*** This review may contain spoilers ***
By Linda Winsh-Bolard I don't know why I do this to myself. It is not
as if my expectations were high, or hardly any. I was not paid to see
it. But I did. It was a dismal experience.
A young, ambitious, starved in all meanings of the word dancer gets chosen for the part of Odette/Odille, here called the Queen Swan and the demands of the performance further the unraveling of her psyche.
Natalie Portman is Nina, the insecure dancer with controlling mother (Barbara Hershey) and desire for limelight. Mila Kunis is Lily, the equally starved, fun, drug, sex and alcohol loving newcomer. Nina feels threatened by the incomprehensible Lily having just witnessed how brutally the artistic director (Vincent Cassel)dealt with the former company's star, Beth.
Nina begins to have odd experience and visions, everything seems suspicious to her. She is getting paranoid. All that while she trains to dance the double part that is, in this film, presented as virginal innocence versus evil seducer.
From the beginning the premise is off kilter. Ballet companies contract number of prima ballerinas and premier danseurs. These are the dancers who will perform the title roles. They do not audition for each part; nor would anyone dare to call a prima ballerina "girl".
Each significant role in any ballet has at least three dancers performing it. This is necessary because there could be more than one performance a day which would pose a real strain on dancer's body. Hence there is never just one "name" posted or adulated. Premier dances in USA usually perform and train together- think of Gelsey Kirkland and Misha Baryshnikov. And the Odette/Odille part is traditionally danced by two different dancers. In one staging, the Black swan was danced by black prima ballerina while the White Swan by a white one.
I have never even heard of am artistic director who would pick a dancer form the corps de ballet and elevated her to primadona. I assume such action would cost dearly in law suits.
As per the constant sexual innuendo, the film is about 30 year late for that.
Ditto for those starved, little girl bodies that Balanchine so adored and abused. That has been over for a bit now as well as most of the sexual harassment. Not all, but most.
Nina would not be the first woman who, while perpetually undernourished, under extreme stress of unnatural expectations (no dancer is as good as the computer image), exposed to alcohol, drugs and power manipulation would crack.
But to present this as succumbing to the role is ridiculous.
Dancers train to dance. The ballet mistress/mister is rarely concerned with the story beyond its barest gist. Their effort is for exact movement, timing, high jumps and effortless look. Anyone in dance company will hear the word "heels" (as to land on your heels and jump from your knees) far more often than "seduction".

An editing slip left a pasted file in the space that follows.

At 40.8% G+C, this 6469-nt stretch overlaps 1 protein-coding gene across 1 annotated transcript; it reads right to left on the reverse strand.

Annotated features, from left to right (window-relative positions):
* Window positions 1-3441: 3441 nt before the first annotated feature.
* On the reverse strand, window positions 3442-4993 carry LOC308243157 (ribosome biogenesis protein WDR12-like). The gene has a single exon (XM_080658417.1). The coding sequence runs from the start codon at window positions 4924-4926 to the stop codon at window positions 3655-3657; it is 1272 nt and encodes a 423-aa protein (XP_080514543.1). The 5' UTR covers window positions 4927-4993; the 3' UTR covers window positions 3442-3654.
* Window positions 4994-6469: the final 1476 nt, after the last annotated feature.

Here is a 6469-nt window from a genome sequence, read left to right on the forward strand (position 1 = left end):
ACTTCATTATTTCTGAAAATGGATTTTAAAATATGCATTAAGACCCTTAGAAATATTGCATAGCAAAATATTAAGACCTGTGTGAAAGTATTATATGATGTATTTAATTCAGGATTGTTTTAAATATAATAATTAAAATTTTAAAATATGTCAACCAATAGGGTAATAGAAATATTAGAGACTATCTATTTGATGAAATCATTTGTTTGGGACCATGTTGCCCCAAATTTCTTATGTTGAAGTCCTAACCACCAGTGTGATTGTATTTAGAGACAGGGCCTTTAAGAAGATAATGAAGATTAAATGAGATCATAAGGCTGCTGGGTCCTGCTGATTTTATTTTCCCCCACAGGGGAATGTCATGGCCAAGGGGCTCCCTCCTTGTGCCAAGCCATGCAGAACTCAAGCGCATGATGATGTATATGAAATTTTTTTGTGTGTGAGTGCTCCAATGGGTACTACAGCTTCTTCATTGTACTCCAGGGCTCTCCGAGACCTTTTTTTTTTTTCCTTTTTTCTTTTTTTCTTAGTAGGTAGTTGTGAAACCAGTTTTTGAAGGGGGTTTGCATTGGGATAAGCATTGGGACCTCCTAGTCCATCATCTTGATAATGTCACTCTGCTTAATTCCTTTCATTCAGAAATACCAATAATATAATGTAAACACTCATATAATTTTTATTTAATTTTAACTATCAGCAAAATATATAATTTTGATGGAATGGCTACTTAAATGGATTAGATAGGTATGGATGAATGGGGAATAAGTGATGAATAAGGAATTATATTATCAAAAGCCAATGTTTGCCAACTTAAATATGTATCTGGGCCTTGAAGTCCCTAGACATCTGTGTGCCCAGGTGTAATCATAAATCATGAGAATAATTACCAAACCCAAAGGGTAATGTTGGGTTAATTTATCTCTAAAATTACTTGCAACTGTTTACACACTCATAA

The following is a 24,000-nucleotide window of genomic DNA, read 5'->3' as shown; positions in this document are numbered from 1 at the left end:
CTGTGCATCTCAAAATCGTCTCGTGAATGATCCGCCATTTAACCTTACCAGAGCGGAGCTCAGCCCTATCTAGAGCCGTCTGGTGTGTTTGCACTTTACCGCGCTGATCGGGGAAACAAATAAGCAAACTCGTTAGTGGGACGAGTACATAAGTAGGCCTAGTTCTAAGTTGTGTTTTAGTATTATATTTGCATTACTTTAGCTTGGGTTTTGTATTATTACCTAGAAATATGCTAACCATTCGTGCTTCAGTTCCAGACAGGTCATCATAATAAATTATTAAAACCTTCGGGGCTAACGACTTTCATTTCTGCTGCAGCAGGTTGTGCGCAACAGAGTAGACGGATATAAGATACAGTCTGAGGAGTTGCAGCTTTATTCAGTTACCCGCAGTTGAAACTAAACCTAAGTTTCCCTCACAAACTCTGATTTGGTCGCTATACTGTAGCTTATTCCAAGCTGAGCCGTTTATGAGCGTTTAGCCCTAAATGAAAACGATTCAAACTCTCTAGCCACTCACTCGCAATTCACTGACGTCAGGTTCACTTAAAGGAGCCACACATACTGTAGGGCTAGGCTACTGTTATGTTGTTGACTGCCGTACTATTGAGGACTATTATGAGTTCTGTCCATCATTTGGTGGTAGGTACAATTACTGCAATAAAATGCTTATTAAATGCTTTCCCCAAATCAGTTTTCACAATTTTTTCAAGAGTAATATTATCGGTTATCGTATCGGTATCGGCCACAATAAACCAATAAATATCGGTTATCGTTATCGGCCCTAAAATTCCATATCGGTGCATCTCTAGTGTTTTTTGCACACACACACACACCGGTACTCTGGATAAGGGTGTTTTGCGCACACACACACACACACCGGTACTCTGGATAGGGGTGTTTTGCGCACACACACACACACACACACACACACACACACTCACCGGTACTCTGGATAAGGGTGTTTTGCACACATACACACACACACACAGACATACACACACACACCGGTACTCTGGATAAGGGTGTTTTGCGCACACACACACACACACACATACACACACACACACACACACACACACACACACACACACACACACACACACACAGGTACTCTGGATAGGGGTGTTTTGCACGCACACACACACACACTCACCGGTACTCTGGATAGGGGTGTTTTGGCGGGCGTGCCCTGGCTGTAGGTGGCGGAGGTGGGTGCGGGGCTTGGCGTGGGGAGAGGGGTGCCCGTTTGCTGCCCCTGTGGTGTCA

The presented milieu is a throw into the past, those stories read and heard on the fringes.
Only when I realized that the entire production was run by men, it began to make sense.
This is one of those stories where males present feeble female mind. Females are only capable of submission to male will, they desire to do so and sexually starved virgins go mad. Females cannot live without males; it is unnatural. Ambitions is unseemly in a female whose psyche is best suited to nurturing of a child and making home for her man. Nina goes mad because she is a warped female, as is the former star ballet, Beth (Winona RyderWinona Ryder).
As a statement of Christian teaching cliché, the film does a good job. As a presentation of male ego and the nearly absolute lack of understanding of women by those men of certain age and education, it does an excellent job.
As dancer and dancer's world picture is worthless.
As a portrait of a prima ballerina it is a bad joke.
As for dancing, there is very little of it. The memorable moment comes as Odette, i remarkable costume and mask, finishes her solo; Nina's arms grow black make-up and change into beautiful black wings. It is a very compelling image possible only in film.
So, I went to take a class. Adult ballet dancer have to this every day. I did not dream about becoming Odette. I always hated those 16 turns on each leg- the film does not show them either.
Fox Searchlight, directed by Darren Aronofsky, written by Mark Heyman, Andrew Heinz and John McLaughlinJohn McLaughlin.
I will not give away any spoilers so as not to possibly ruin the